The Imperium defends itself from resistance on the inside and threats from the outside with a multitude of military institutions. Those range from the billions of soldiers of the armies of the Imperial Guard, the fleets of spaceships with planet-destroying firepower of the Imperial Navy and the secretive agents of the Inquisition with the authority to sentence worlds to death to the sisterhood of the Adepta Sororitas, the military arm of the Ecclesiarchy.

The mightiest weapons in the arsenal of the Imperium are the Space Marines, eight-foot-tall, gene-enhanced warriors organized in Chapters of a thousand battle-brothers, armed with ancient power-armour as well as the best that Imperial weapons-technology has to offer.

As inhuman as a system the Imperium is, it nevertheless defends humankind from the multitude of horrors the universe has to offer. Various alien races roam the stars, each being at war with the Imperium and each other.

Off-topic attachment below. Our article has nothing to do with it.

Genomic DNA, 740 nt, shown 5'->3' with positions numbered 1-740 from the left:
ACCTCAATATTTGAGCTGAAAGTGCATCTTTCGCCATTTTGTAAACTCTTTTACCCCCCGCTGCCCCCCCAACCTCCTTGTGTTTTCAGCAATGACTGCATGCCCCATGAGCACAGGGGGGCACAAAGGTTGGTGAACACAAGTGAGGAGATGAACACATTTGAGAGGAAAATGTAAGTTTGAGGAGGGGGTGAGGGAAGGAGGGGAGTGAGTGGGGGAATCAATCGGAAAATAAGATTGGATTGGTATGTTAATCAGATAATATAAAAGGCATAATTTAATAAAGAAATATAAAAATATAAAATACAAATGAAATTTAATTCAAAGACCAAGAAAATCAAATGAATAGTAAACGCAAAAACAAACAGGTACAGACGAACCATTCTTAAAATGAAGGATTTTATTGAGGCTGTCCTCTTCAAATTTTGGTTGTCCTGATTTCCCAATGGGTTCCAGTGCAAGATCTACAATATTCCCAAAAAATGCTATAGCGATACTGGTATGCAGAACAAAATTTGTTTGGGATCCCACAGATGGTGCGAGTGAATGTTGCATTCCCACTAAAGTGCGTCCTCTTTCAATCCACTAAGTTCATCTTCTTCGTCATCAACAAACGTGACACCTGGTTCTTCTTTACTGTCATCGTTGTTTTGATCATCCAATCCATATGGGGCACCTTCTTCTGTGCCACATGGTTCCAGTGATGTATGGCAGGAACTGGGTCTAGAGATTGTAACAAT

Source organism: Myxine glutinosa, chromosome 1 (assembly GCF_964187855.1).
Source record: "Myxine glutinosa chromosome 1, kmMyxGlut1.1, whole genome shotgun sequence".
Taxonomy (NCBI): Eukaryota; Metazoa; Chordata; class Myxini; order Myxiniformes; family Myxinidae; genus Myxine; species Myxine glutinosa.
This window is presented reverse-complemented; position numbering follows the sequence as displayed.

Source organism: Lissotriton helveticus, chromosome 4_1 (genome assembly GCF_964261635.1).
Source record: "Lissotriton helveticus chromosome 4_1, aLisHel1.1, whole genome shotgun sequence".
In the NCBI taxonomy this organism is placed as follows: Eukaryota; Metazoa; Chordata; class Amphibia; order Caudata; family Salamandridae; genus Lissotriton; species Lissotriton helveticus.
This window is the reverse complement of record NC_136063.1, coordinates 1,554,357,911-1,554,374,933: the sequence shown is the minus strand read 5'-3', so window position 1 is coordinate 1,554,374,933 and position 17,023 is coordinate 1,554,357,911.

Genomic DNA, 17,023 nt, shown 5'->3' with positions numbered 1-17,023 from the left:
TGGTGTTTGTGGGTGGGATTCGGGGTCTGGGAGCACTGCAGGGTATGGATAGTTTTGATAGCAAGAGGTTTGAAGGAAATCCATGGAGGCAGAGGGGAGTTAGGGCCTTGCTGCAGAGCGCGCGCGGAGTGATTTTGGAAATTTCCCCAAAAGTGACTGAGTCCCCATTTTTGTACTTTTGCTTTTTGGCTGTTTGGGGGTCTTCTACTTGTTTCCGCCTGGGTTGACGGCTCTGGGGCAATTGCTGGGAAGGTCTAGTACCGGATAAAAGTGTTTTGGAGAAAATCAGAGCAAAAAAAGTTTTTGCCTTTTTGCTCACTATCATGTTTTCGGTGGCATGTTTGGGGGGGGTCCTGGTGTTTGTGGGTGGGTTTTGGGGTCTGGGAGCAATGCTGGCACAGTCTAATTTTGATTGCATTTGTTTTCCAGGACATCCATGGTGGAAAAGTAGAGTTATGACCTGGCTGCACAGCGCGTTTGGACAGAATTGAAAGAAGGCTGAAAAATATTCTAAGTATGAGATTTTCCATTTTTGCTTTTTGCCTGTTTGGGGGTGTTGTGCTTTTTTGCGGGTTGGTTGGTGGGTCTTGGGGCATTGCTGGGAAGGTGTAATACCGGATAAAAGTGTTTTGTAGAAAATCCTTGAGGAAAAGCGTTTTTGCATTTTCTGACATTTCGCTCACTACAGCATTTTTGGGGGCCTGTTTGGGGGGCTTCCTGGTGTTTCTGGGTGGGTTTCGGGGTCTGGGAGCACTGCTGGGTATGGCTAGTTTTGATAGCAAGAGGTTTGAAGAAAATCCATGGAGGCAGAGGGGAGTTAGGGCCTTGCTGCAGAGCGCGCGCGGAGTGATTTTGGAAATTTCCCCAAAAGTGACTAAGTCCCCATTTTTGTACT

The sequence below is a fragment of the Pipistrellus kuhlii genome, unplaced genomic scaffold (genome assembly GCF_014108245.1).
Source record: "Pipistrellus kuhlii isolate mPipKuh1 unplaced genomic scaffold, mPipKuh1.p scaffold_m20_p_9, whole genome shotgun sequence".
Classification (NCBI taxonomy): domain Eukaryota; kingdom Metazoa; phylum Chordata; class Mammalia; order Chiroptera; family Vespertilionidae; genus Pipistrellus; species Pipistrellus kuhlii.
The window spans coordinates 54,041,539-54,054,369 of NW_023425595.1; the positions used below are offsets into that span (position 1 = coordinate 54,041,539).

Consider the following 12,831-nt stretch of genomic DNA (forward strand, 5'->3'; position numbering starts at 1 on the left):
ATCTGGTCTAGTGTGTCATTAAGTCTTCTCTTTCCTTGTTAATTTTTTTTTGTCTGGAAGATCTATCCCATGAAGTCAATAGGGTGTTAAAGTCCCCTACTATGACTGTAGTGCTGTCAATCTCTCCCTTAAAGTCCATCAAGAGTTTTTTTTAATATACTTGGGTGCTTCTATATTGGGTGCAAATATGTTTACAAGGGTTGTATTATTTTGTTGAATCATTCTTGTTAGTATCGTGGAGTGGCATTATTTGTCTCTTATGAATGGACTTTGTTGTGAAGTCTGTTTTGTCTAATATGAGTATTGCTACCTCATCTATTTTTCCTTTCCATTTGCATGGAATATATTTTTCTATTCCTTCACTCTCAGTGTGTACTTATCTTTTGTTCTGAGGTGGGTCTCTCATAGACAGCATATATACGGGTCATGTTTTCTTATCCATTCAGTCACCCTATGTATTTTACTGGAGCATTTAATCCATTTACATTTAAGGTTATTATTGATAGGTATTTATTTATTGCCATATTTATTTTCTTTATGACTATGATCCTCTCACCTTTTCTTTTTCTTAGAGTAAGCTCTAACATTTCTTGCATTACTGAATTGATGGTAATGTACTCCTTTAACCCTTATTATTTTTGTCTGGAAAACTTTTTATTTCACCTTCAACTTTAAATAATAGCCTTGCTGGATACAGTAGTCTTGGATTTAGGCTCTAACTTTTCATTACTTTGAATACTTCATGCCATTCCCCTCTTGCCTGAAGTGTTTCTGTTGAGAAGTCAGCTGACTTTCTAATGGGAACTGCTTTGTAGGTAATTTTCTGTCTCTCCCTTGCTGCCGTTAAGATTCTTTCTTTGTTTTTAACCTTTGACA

The formerly galaxy-ruling, now dying race of the Aeldari seeks to protect what is left of its race and former glory, using psychic powers and foresight to guard its space-faring Craftworlds made of living crystal. Their dark cousins, the Drukhari, feed on the pain of others to prevent their souls from being devoured by the Dark God whose birth they inadvertently brought about and whose birth scream brought their race close to extinction. Hordes of Orks roam the width and breadth of the galaxy, fighting as gladly with each other as they do with anyone else, seeking war and battle just for the sake of it. Swarms of Tyranids consume the biomass of whole planets, millions of organisms controlled by the Hive Mind leaving only bare rocks behind, being feared by the rest of the universe as the Great Devourer. The Necrons, an ancient race who was tricked by their star gods into giving up their mortal bodies for near indestructible forms of living metal at the cost of their souls, are awakening after millions of years of slumber on their Tomb Worlds, seeking to exterminate the lesser races that now infest their former realm. Last but not least are the T’au, a young race yearning to spread its philosophy of the Greater Good to every planet and race it encounters, with the open hand of diplomacy always being backed by the iron fist of the T’au’s futuristic tools of war.